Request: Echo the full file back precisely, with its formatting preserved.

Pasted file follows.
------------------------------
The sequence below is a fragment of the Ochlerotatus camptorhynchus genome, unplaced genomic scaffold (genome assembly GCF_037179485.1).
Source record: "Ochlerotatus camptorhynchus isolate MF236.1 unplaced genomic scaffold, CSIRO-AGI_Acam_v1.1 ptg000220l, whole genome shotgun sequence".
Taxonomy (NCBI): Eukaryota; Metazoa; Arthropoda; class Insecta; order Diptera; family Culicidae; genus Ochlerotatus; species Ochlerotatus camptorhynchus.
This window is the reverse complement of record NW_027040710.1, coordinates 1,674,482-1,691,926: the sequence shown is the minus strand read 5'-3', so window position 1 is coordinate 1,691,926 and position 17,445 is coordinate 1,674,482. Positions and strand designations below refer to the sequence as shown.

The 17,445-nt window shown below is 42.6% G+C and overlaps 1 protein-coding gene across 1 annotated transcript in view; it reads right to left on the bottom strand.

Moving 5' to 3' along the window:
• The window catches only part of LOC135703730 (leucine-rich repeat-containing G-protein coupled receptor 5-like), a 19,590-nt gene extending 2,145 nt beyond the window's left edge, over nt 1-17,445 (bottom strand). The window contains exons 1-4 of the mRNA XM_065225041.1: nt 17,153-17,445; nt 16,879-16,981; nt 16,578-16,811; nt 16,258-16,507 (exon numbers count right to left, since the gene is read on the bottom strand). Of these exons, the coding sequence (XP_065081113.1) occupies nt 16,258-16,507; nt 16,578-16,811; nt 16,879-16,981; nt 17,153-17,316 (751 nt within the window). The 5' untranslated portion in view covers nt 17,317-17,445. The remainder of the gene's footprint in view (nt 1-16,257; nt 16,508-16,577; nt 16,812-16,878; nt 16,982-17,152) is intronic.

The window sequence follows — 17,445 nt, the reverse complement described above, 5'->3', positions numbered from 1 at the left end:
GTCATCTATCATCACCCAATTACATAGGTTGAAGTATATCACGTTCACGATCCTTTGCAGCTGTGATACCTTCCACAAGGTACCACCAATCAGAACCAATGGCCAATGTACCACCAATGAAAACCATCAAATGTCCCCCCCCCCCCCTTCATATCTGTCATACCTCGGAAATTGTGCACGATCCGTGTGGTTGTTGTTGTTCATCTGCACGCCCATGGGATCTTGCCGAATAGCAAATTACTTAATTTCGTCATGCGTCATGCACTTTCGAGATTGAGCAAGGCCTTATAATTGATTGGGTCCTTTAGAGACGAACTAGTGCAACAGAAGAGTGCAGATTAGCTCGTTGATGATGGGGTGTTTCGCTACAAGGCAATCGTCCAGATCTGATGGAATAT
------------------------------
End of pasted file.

The sequence below is a fragment of the Ochlerotatus camptorhynchus genome, unplaced genomic scaffold (genome assembly GCF_037179485.1).
Source record: "Ochlerotatus camptorhynchus isolate MF236.1 unplaced genomic scaffold, CSIRO-AGI_Acam_v1.1 ptg000220l, whole genome shotgun sequence".
Taxonomy (NCBI): Eukaryota; Metazoa; Arthropoda; class Insecta; order Diptera; family Culicidae; genus Ochlerotatus; species Ochlerotatus camptorhynchus.
This window is the reverse complement of record NW_027040710.1, coordinates 1,674,482-1,691,926: the sequence shown is the minus strand read 5'-3', so window position 1 is coordinate 1,691,926 and position 17,445 is coordinate 1,674,482. Positions and strand designations below refer to the sequence as shown.

The 17,445-nt window shown below is 42.6% G+C and overlaps 1 protein-coding gene across 1 annotated transcript in view; it reads right to left on the bottom strand.

Moving 5' to 3' along the window:
• The window catches only part of LOC135703730 (leucine-rich repeat-containing G-protein coupled receptor 5-like), a 19,590-nt gene extending 2,145 nt beyond the window's left edge, over nt 1-17,445 (bottom strand). The window contains exons 1-4 of the mRNA XM_065225041.1: nt 17,153-17,445; nt 16,879-16,981; nt 16,578-16,811; nt 16,258-16,507 (exon numbers count right to left, since the gene is read on the bottom strand). Of these exons, the coding sequence (XP_065081113.1) occupies nt 16,258-16,507; nt 16,578-16,811; nt 16,879-16,981; nt 17,153-17,316 (751 nt within the window). The 5' untranslated portion in view covers nt 17,317-17,445. The remainder of the gene's footprint in view (nt 1-16,257; nt 16,508-16,577; nt 16,812-16,878; nt 16,982-17,152) is intronic.

The window sequence follows — 17,445 nt, the reverse complement described above, 5'->3', positions numbered from 1 at the left end:
GTCATCTATCATCACCCAATTACATAGGTTGAAGTATATCACGTTCACGATCCTTTGCAGCTGTGATACCTTCCACAAGGTACCACCAATCAGAACCAATGGCCAATGTACCACCAATGAAAACCATCAAATGTCCCCCCCCCCCCCTTCATATCTGTCATACCTCGGAAATTGTGCACGATCCGTGTGGTTGTTGTTGTTCATCTGCACGCCCATGGGATCTTGCCGAATAGCAAATTACTTAATTTCGTCATGCGTCATGCACTTTCGAGATTGAGCAAGGCCTTATAATTGATTGGGTCCTTTAGAGACGAACTAGTGCAACAGAAGAGTGCAGATTAGCTCGTTGATGATGGGGTGTTTCGCTACAAGGCAATCGTCCAGATCTGATGGAATAT